How Far Apart Should No Trespassing Signs Be?

You want everyone who enters your property to be clear on the rules with a sign: you don't welcome trespassers. Suppose you've invested in a few no trespassing signs, but you don't know how far apart they should be. Luckily enough, we have done extensive research and have the answers!

The rules for the distance between no trespassing signs vary by state in the United States. For example, some states require as little as 100 feet between signs like New Hampshire.

However, the distance can be far greater, too, as it's up to 500 feet in Florida.

This article will examine the state laws on no trespassing sign distance. We'll also discuss concerns like how many signs you need and what happens if someone ignores the signs on your property. With that said, let's dive right into this topic!

The rules for the distance between no trespassing signs vary by state in the United States. For example, some states require as little as 100 feet between signs like New Hampshire. However, the distance can be far greater, too, as it's up to 500 feet in Florida.

How Far Apart Do No Trespassing Signs Need To Be?

Going back to our point from the intro, the amount of space for no trespassing signs is different on a state-by-state basis.

We're not going to go over every state's law on no trespassing signs, only the ones that mention the distance between signs.


A sign warning private property and no trespassing in front of a luxury home. A cautionary signage.

In Florida, a no trespassing sign can be up to 500 feet from another sign but no further than that. The sign must be installed "in a noticeable place" on agricultural land.

The bottom of the sign must be three to five feet over the ground, while the sign itself cannot be any smaller than two inches.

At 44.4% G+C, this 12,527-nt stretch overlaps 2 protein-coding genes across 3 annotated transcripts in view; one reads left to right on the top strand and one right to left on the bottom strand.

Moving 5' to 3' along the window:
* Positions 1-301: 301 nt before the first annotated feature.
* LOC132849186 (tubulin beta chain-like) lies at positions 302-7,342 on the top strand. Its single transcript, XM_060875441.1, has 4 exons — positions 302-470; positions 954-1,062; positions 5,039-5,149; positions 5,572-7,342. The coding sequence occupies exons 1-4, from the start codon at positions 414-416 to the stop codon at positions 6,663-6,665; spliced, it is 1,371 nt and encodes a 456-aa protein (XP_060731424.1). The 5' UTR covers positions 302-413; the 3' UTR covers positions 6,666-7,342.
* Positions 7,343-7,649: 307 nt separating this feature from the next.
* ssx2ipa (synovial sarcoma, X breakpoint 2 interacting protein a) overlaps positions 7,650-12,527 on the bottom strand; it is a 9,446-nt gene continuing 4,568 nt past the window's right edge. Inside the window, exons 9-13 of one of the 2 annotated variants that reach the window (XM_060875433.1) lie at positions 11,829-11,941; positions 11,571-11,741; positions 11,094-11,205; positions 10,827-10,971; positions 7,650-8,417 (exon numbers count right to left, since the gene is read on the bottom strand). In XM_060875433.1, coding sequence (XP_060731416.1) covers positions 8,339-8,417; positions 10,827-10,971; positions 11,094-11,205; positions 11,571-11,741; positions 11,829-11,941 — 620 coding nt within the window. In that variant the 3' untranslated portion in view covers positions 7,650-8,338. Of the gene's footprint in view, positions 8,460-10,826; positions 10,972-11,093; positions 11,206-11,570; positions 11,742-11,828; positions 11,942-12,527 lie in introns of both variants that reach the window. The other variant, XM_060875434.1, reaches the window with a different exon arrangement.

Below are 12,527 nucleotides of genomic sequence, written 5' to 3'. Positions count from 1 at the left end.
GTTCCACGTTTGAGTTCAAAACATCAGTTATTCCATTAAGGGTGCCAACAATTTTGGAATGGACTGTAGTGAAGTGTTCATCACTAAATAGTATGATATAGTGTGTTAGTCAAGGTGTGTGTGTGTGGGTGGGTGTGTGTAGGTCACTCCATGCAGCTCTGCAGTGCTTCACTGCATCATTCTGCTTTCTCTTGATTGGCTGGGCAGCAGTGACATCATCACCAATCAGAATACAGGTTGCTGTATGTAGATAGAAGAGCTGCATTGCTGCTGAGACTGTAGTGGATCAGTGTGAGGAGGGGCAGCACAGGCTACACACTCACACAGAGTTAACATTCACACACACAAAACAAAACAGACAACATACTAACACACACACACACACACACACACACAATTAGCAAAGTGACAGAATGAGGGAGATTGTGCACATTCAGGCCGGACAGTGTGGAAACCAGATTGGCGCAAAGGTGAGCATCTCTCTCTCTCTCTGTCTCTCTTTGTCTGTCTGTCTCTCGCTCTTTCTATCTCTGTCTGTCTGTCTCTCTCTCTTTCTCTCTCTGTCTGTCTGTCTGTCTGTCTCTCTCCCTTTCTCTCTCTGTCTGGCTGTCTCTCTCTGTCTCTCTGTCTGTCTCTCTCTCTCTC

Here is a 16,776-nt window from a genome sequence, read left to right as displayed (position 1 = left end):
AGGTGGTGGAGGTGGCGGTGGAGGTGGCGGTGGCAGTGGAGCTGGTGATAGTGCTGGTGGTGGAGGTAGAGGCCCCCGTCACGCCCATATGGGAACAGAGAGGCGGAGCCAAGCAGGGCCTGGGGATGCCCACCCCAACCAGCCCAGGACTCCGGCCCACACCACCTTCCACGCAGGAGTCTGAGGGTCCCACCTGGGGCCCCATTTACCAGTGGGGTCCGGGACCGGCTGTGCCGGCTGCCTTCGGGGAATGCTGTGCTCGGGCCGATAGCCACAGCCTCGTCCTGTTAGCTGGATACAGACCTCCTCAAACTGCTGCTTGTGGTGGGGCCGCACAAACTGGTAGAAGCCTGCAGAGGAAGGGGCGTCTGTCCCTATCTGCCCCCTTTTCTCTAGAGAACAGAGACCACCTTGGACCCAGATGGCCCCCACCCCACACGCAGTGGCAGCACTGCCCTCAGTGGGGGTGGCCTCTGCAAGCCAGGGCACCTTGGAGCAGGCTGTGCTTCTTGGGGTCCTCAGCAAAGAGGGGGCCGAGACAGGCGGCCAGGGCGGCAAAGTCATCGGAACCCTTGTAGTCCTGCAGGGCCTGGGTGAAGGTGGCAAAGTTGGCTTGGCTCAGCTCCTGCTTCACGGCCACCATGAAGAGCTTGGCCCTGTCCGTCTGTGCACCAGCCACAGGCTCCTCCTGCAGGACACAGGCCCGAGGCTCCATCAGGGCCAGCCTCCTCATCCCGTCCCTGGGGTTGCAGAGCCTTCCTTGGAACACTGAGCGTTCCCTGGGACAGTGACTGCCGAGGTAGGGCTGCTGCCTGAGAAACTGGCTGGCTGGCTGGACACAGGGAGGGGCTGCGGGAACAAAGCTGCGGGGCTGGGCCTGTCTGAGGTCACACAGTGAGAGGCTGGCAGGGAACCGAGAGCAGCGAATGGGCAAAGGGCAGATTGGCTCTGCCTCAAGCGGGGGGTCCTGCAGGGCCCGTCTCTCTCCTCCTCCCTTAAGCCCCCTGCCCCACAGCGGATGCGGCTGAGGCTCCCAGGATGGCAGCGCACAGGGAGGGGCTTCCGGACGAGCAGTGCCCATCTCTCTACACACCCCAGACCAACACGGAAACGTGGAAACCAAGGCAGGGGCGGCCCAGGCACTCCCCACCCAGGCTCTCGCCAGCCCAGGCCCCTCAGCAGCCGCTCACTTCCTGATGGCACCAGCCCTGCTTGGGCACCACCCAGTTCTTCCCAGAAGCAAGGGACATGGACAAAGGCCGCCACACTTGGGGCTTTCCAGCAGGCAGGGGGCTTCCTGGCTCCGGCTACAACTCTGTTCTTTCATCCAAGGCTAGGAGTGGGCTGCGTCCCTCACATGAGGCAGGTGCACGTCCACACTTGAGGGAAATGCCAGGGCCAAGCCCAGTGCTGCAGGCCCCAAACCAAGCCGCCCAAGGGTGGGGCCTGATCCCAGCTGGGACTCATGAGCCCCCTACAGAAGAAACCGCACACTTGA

Furthermore, the sign must include the words "no trespassing" as well as the name of the landowner.


A sign warning private property and no trespassing in front of a luxury home. A cautionary signage.

Although Idaho's no trespassing law doesn't specify distance, the law does state that the signs should be placed "at all property concerns and boundaries where the property intersects navigable streams, roads, gates, and rights-of-way entering the land."

The sign must have fluorescent or bright orange paint.


Hollywood, Miami Beach broadwalk in Florida and no trespassing sign art deco colorful apartment house building with turquoise green blue architecture retro vintage style

Maine requires you to install no trespassing signs no further than 100 feet from one another on a public road. You should post the signs on every vehicular access point.

The signs must also state that a person cannot trespass without the landowner's permission.


private property no trespassing sign with stairs and grass and house

If posting a no trespassing sign on private property in Montana, the sign must go on "normal points of access" and outer gates.